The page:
Mediterranean diet

Heart and lung transplant patients are at an increased risk for developing cardio-metabolic complications and cardiovascular disease. A new study assessed whether transplant patients can adhere to a Mediterranean diet or low-fat diet and if these changes had any effect on health.

Organ transplantation is a medical procedure during which an organ from a healthy donor is placed in the body of a recipient who has a damaged or diseased organ. For example, heart transplants are often performed on patients with severe coronary artery disease or end-stage heart failure, whereas lung transplants are performed on patients with end-stage lung disease including chronic obstructive pulmonary disease (COPD), cystic fibrosis, or pulmonary fibrosis.

Heart and Lung Transplants Lead to Metabolic Conditions

Individuals who receive heart or lung transplants often experience cardio-metabolic disturbances and are at a higher risk of developing cardiovascular disease (CVD). Despite routine follow-up, individuals with heart and lung transplants have a heightened incidence rate of 92% for high blood pressure and 88% for high blood lipids. Additionally, excessive weight gain often occurs post-transplantation, and overweight or obesity are predictors for these and other metabolic conditions.

To prevent weight gain and reduce the risk of metabolic complications following transplant, dietary modification is often used by encouraging patients to follow a low-fat diet or a Mediterranean diet. However, despite knowing that non-adherence to dietary interventions is common in the general population, little is known about patient adherence to dietary intervention following transplantation.

A new study published in Nutrition Journal assessed adherence to a low-fat or Mediterranean diet in individuals receiving a heart or lung transplant. In this study, 41 organ recipients were followed for 12 months and adherence to the doctor-recommended diet was assessed by questionnaire. Adherence was ranked on a scale of 0-14 where 0 is no adherence and 14 is full adherence. Lastly, changes in weight, body mass index (BMI), and serum triglycerides were measured at the end of the study.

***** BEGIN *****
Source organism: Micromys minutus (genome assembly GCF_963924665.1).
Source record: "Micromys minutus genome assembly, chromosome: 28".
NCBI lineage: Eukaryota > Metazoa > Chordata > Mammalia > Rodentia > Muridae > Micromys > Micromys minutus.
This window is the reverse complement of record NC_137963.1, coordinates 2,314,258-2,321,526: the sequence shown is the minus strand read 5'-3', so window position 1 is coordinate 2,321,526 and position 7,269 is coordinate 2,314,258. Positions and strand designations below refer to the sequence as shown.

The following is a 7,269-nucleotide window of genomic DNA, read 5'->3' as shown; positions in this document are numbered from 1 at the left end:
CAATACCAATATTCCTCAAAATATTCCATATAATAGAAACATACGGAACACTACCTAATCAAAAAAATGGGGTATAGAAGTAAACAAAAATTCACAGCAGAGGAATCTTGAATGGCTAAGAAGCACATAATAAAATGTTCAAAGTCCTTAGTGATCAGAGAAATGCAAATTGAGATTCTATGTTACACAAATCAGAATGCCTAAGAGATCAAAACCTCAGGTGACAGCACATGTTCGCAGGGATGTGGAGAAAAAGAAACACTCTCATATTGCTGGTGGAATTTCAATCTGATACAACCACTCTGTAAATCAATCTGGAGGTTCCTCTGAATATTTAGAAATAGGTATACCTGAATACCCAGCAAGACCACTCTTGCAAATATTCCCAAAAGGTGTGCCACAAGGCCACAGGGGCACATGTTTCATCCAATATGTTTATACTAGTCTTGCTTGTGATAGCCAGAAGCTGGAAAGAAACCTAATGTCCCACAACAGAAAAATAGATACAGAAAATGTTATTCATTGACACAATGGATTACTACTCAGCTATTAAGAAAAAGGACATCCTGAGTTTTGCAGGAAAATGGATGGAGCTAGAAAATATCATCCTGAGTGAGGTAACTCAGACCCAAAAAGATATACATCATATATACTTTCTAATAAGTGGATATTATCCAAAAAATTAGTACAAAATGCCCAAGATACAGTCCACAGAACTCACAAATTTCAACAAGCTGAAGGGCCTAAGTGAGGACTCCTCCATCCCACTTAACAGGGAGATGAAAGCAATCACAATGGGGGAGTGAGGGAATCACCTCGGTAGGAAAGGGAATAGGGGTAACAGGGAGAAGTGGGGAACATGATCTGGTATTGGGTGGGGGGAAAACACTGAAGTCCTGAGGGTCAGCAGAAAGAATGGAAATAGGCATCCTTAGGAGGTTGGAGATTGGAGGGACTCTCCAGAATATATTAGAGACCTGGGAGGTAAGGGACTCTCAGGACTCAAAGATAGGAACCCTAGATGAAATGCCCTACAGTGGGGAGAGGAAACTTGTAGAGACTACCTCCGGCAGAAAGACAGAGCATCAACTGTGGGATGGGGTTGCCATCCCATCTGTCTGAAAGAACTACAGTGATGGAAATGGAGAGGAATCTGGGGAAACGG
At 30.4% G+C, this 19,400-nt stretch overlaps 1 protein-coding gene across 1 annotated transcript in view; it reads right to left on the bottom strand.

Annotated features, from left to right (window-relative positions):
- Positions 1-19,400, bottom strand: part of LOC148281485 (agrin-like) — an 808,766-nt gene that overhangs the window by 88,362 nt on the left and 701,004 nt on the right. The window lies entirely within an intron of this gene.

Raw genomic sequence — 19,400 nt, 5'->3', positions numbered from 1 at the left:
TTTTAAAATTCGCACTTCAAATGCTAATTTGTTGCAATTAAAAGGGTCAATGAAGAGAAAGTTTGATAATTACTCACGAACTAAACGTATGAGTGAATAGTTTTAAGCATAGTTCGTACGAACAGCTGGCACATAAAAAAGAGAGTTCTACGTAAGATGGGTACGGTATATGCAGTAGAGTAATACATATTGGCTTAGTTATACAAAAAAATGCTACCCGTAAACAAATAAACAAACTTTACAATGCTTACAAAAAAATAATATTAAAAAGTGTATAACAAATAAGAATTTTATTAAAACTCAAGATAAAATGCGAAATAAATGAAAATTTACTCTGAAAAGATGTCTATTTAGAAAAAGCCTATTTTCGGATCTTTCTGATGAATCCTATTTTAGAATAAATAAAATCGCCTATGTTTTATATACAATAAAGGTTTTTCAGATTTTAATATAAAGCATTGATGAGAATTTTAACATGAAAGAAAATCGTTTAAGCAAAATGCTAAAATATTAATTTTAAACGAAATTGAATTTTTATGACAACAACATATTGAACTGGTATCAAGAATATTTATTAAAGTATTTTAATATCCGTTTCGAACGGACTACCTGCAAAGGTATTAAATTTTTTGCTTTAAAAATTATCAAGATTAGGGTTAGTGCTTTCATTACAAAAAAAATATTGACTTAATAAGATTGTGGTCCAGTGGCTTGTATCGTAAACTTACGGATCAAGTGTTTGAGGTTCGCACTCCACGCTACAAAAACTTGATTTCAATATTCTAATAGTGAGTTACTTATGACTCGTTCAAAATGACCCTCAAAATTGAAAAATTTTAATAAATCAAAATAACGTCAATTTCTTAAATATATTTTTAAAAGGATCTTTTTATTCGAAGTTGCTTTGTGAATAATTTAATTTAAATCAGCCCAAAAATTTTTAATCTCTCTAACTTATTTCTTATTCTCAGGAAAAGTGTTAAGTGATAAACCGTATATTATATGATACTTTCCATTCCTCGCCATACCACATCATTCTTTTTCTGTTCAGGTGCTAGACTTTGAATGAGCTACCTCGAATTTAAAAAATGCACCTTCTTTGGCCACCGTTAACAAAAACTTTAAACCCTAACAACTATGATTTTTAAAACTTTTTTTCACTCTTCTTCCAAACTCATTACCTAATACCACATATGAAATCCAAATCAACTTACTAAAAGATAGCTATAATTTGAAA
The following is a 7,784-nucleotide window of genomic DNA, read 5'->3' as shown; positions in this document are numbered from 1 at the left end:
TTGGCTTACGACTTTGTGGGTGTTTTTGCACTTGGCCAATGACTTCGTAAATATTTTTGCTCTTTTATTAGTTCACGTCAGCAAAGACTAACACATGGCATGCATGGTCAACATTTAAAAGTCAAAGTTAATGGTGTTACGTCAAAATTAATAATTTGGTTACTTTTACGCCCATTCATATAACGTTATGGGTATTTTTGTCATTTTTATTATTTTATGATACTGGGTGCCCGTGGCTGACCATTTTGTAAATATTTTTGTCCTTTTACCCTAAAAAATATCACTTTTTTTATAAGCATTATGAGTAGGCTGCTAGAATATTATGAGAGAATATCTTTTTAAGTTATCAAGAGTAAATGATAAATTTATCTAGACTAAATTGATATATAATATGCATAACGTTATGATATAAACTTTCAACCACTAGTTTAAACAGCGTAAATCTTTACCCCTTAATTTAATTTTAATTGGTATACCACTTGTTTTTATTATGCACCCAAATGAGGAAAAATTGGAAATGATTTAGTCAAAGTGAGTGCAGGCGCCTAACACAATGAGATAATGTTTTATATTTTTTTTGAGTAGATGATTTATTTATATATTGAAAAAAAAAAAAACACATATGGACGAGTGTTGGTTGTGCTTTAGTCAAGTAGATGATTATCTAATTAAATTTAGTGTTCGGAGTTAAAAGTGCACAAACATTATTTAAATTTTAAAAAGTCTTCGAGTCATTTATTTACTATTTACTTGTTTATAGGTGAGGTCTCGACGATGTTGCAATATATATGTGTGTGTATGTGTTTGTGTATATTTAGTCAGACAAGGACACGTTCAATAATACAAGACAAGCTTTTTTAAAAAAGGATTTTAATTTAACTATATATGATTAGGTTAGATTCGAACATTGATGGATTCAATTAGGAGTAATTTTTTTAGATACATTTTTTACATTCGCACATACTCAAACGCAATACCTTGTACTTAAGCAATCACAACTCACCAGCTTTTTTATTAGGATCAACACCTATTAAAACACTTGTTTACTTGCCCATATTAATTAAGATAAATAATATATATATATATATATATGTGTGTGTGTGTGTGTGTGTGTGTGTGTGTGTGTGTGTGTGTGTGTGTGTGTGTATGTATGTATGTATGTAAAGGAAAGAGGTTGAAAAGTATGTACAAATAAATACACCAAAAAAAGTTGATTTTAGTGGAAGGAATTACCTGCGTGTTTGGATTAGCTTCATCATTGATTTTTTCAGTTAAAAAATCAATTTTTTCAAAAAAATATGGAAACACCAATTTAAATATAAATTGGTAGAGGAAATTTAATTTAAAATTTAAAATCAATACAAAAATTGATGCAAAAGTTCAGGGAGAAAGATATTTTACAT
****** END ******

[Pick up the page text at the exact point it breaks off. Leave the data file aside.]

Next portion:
Good Adherence in Both Groups

The researchers found that both groups who were randomly assigned the Mediterranean diet or low-fat diet were able to adhere to their diet plans sufficiently well over a period of 12 months. The median value of adherence for the Mediterranean diet was 10 (out of 14) and for the low-fat diet was 12. Additionally, body weight, BMI, and serum triglycerides significantly decreased over the 12-month study period in the Mediterranean diet group, while there was a modest but not significant decrease in these values in the low-fat diet group.

In conclusion, this study showed that heart and lung patients were able to adhere to dietary interventions in the form of a Mediterranean or low-fat diet. These changes were notable at six months but were also maintained at 12 months post-transplantation. Therefore, dietary interventions may be a valuable tool to prevent CVD in transplantation patients. Further research is needed to assess whether the Mediterranean or low-fat diets effectively reduce risk of cardio-metabolic complications over a long-term period in transplantation patients. Additionally, research is necessary to determine how to best encourage patients to adhere to these major dietary changes, whether it be through well-supported patient education, group sessions, or family-targeted education strategies to ensure their success.

Written by Neeti Vashi, BSc

Reference: Entwistle, T. R., Green, A. C., Fildes, J. E., & Miura, K. (2018). Adherence to Mediterranean and low-fat diets among heart and lung transplant recipients: a randomized feasibility study. Nutrition Journal17(1), 22.

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